To estimate the effect of the pilots, imagine three forests, all of which have historic budgets of $10 million per year. The first forest has historically earned receipts of $20 million per year, the second $10 million, and the third $2 million. Imagine further that new user fees could produce additional revenues of $6 million per year, but that a rate board might limit new user fees to just $4 million per year. Pilot budgets under these assumptions are shown in the table below.

Hypothetical Pilot Budgets
($1,000s per year)

                  Forest 1   Forest 2   Forest 3
Pilot 1 budget     13,000      8,000      5,000
Pilot 2 budget     10,000     10,000     10,000
Pilot 3 budget *   19,500     12,000     10,000
Pilot 4 budget     13,000      8,000      5,000
Pilot 5 budget     18,000     10,500      5,000
* After its forest plan is done; before plan is done, budget is same as pilot 2.

All hypothetical forests have historic budgets of $10 million per year. Forest 1 has historic receipts of $20 million per year; Forest 2 $10 million, and Forest 3 $2 million. All could earn about $6 million more if recreation and other fees were increased to market rates but only about $4 million more if fees are set by a rate board.

Pilot 1 is funded out of net, which averages about half of gross--more for forest 3 because of the safety net. Pilots 3 and 5 are funded out of three-quarters of gross, which is slightly lower in 5 because of the rate board. The safety net increases pilot 3 and 5 budgets in forest 3. Pilot 2 gets historic funding.

As shown in the table, a forest that historically lost money would have the largest budget under pilot 2, while a forest that historically broke even or made money would have the largest budget under pilot 3 (after its forest plan is done). A forest that historically lost money but could significantly boost revenues would also gain under pilot 3.

In actual practice, of course, both budgets and receipts will be much more fluid. Many forests may be able to streamline their budgets without significantly reducing public services. Forests funded out of their receipts will be likely to shift budget emphases to those programs that can produce more receipts.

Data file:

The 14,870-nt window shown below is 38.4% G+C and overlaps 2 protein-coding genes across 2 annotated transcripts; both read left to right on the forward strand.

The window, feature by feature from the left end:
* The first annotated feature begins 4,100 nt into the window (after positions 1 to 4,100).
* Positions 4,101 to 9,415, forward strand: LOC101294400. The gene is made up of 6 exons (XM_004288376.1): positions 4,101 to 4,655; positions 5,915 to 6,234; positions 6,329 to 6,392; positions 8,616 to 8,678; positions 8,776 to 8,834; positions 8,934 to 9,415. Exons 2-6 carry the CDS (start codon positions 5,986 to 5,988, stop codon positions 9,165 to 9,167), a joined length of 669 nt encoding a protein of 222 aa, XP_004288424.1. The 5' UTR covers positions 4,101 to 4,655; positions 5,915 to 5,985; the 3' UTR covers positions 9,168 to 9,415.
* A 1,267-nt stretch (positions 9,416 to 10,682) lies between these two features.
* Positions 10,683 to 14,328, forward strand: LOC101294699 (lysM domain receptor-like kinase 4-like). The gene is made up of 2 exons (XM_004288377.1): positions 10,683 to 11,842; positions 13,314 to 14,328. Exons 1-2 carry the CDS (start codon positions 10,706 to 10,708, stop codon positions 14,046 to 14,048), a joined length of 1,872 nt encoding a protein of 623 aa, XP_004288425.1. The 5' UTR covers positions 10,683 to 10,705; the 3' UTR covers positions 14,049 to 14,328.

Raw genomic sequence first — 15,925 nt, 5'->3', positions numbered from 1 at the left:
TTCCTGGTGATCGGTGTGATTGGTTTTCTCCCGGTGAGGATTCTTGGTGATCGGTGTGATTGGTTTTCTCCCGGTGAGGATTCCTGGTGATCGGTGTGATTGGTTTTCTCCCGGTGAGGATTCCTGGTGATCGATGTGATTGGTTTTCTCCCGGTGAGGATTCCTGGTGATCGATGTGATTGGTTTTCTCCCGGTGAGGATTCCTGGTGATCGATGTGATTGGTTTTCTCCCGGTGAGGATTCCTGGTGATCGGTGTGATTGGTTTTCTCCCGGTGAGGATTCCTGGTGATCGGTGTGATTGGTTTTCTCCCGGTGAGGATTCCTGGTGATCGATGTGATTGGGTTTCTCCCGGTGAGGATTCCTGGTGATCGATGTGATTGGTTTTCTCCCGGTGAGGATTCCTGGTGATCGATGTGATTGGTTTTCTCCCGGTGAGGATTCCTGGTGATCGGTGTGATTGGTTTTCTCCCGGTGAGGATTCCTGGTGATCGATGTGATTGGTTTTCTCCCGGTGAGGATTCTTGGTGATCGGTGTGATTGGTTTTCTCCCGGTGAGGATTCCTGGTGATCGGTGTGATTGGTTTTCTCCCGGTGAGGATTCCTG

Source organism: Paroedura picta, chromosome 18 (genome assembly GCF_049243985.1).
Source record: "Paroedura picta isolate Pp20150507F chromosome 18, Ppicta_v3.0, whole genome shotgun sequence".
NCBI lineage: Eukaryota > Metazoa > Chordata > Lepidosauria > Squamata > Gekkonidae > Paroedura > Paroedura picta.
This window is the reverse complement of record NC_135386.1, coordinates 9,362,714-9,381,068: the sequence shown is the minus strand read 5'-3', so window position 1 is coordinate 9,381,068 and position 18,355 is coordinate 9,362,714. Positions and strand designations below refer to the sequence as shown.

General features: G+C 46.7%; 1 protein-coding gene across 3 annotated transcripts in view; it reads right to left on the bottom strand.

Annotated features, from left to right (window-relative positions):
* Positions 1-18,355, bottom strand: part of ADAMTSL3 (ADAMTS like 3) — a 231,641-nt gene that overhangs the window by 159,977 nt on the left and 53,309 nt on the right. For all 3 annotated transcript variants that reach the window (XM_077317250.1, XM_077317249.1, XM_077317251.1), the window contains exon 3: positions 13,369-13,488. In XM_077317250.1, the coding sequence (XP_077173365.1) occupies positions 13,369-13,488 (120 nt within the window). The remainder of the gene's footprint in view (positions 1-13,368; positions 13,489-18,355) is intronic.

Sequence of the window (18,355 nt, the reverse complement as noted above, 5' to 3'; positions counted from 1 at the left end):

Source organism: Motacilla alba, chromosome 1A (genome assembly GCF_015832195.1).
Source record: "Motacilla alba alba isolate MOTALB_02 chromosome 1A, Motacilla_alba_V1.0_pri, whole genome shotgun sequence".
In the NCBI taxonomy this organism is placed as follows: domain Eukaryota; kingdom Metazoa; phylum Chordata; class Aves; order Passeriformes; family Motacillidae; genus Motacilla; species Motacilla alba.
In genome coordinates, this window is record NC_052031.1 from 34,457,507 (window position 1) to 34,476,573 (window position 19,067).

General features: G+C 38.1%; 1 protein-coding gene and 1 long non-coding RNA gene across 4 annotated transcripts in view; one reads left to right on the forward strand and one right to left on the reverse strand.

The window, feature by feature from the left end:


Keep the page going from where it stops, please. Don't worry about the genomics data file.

Public discussions of the draft Second Century report suggests that many people remain confused about the distinction between net and gross receipts and why it is important. Net receipts are equal to gross receipts minus costs. A forest that is funded out of 100 percent of its net receipts will tend to set its costs equal to its net. Since net plus costs equal gross, if costs equal net then costs will tend to be about half of gross.

Yet funding out of net produces very different incentives than funding out of half of gross. A forest funded out of gross receipts will have an incentive to cross-subsidize activities that reduce net income but increase gross income, while a forest funded out of net will have an incentive to avoid such cross-subsidization.

The Oregon Department of Forestry is funded out of 36 percent of its gross receipts, while the Washington Department of Natural Resources is funded out of 25 percent of its gross. Could Oregon receive large profits if it forced its forestry department to live off of just 25 percent of gross? Could Washington receive greater returns if it allowed its resources department to invest an additional 11 percent of gross? There is no way to know; only an agency funded out of its net income will have an incentive to maximize net income.

Is profit an appropriate goal for public forests? To the extent that all resources are priced in the market place, the answer is yes. Maximum profit indicates that the public is getting the maximum net benefit out of the forest.

But what about resources that are not priced by the market, such as endangered species? Profit maximization provides no incentives to protect such resources, but neither does loss maximization (roughly the current situation) or profit nullification (the case if funded out of gross). If spending money on revenue-producing activities is harmful to nonmarketable resources, then profit maximization may be the best solution since it leads to the lowest budgets. Pilots 1 and 4 also contain special funds for nonmarket stewardship activities.

The Forest Options Group recognizes that the self-nomination process will pose a dilemma for national forests. Many forest budgets will shrink if funded out of gross receipts rather than the current process; funding out of net receipts will always produce smaller budgets than funding out of gross receipts. Thus, forests will be tempted to propose open-bucket appropriations or gross-receipts funding rather than net receipts. Yet the Forest Options Group strongly believes that all options must be tested. The pilot project advisory committee must insure that pilots cover the full range of budgeting options.